The PTR record for the IP address 18.104.22.168 would be stored under “22.214.171.124.in-addr.arpa”.
The .arpa top-level domain is for the administration and management of the DNS. It’s used by the zone administrator, who can modify their zone, add or remove records from it, and manage the policies for its use.
To be able to do this, a zone must be configured with at least one PTR record in the DNS. This record points back to IP addresses that have been assigned to specific hosts within the zone. The zone administrator can use these PTR records to find out which IP addresses belong to specific hosts within their domain.
Storing them in IPv6
The DNS PTR records are stored in IPv6 differently from their IPv4 counterparts. Instead of being stored under an IP address, they’re stored under the IPv6 address itself and exist in a different namespace with the .arpa.
In IPv6, the PTR records are reversed and converted into four-bit sections with the addition of “.ip6.arpa” as defined in RFC 3596.
The PTR record in IPv6 for the IP address 4321:0:1:2:3:4:567:89ab would be stored under “b.a.126.96.36.199.188.8.131.52.0.0.3.0.0.0.2.0.0.0.1.0.0.0.0.0.0.0.1.2.3.4.IP6.ARPA”.
How to Create a PTR Record? : Adding the Record in the DNS
- First, you need to open your DNS management console.
- Click on the DNS server name >> click on “PTR”.
- Choose storage in IPv6 or IPv4.
- The PTR query dialog box will appear. Fill in the following fields:
- Enter the Domain Name or IP Address.
- Select a Zone from the available options.
- Describe the PTR record in the Description field.
- Input time in the TTL field.
- Enter the name and value for the keys in the Tags, Key, and Value sections.
- Click OK to close the dialog box and return to the main window where you can see that your new PTR record has been added successfully.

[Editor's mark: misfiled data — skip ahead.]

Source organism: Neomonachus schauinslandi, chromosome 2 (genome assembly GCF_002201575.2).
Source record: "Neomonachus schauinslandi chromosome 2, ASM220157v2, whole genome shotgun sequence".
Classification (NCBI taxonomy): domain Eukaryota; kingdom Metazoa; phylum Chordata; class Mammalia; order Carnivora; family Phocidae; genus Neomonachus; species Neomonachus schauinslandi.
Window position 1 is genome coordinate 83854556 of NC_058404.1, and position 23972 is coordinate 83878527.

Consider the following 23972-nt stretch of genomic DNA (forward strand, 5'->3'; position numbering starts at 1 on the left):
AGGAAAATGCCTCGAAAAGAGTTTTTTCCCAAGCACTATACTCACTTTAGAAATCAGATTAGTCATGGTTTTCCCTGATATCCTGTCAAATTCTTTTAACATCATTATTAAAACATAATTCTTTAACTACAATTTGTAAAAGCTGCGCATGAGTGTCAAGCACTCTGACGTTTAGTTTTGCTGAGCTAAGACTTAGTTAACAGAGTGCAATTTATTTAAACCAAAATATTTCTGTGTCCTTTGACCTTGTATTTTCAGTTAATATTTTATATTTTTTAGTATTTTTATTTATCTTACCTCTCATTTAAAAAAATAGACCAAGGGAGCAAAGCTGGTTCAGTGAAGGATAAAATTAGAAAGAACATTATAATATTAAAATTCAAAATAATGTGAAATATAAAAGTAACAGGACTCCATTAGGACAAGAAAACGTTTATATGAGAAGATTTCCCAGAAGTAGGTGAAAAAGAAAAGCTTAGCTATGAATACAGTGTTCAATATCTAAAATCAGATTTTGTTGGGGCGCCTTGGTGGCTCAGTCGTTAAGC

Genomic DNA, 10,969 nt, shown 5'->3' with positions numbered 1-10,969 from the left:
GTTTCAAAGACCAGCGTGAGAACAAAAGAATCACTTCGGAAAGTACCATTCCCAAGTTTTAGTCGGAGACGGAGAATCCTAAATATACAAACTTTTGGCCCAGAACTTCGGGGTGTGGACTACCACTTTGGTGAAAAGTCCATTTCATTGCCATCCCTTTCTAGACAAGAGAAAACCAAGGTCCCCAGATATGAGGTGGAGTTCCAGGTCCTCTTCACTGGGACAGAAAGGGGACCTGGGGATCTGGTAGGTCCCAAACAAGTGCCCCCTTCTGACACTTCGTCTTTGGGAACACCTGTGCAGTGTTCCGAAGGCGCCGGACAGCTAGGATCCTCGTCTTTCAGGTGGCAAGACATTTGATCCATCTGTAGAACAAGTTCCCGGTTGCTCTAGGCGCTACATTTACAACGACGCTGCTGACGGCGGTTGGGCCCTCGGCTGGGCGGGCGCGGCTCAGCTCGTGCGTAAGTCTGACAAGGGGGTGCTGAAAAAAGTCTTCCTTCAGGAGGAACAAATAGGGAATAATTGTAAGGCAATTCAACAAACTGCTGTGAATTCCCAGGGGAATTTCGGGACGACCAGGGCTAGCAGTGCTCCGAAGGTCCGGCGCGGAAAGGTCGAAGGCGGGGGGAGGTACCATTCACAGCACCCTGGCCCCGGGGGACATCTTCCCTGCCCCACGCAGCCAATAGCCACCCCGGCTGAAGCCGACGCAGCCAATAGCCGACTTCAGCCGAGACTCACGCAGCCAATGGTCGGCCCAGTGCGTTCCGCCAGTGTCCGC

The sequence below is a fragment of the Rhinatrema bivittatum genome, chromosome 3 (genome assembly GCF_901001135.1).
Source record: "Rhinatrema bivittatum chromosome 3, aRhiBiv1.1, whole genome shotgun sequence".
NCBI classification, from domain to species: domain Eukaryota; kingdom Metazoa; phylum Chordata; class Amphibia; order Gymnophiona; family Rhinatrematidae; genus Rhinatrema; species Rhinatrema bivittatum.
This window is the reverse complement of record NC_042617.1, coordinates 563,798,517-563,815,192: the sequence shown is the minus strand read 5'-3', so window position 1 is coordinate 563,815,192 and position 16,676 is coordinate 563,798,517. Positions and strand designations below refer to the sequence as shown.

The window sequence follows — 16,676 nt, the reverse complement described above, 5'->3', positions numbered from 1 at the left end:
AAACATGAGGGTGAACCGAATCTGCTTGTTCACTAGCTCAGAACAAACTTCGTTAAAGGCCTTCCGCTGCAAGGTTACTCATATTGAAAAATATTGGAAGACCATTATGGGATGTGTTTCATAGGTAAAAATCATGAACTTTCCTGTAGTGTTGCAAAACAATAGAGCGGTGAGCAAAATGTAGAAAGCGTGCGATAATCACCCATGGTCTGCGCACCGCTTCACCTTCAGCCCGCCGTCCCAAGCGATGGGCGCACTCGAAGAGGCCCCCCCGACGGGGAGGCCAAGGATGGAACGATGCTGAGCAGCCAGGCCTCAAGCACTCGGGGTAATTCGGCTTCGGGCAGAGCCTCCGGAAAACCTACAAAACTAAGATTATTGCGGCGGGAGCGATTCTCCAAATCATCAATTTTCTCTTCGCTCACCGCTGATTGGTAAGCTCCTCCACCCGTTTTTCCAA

Main Uses of PTR Records
These records are used in reverse DNS lookups to determine if a host is communicating with another host on behalf of a sender. These records can be very useful in anti-spam, troubleshooting email delivery issues, email server validation, and validating outgoing mail.
The following are the main uses of PTR records.
Validate Incoming Mails –They can be used by email servers to validate incoming mail and determine whether or not it should be delivered. This is particularly useful if your company has multiple servers and you need to know which emails should go to which servers.
Validate Outgoing Mails – Outgoing mail systems use these records to validate outgoing emails before they’re sent off—if you’re running an email marketing campaign, this will help ensure that only valid email addresses are being sent out and not spam messages.
Anti-Spam – They are used in reverse DNS lookups, which are commonly used by anti-spam providers to help identify spamming email addresses. In particular, a PTR record will return the IP address of the server that the domain name resolves to. This can be useful for anti-spam providers to help them determine whether an email address is legitimate or not.
Performing a DNS PTR Record Lookup
When you perform a PTR Record Lookup, you will be able to check whether a domain has valid PTR record settings in place or not.
Using Online Tool
You can check your record via PowerDMARC’s free online PTR Record Lookup Tool:
- Select “PTR” from the lookup type menu.
- Enter the IP address in the provided field.
- Click on the lookup button.
Using Command Line
You can also check your PTR record via the command line feature in Windows or macOS.
For Windows users, enter nslookup IP_ADDRESS in the command box prompt.
Alternatively, type dig -x IP_ADDRESS in the Mac terminal command box.
DNS PTR records are a critical component of email security. If you’re using a mail provider that doesn’t provide them, you’re missing out on the chance to verify the authenticity of incoming messages and confirm that your outgoing emails aren’t being spoofed.
PowerDMARC will help you configure complete DNS records including SPF, DKIM, and DMARC records along with protocol management and monitoring services. This way, you’ll be able to enhance your company’s security and ensure that all incoming and outgoing emails are legitimate, while also making sure they’re not being blocked by spam filters.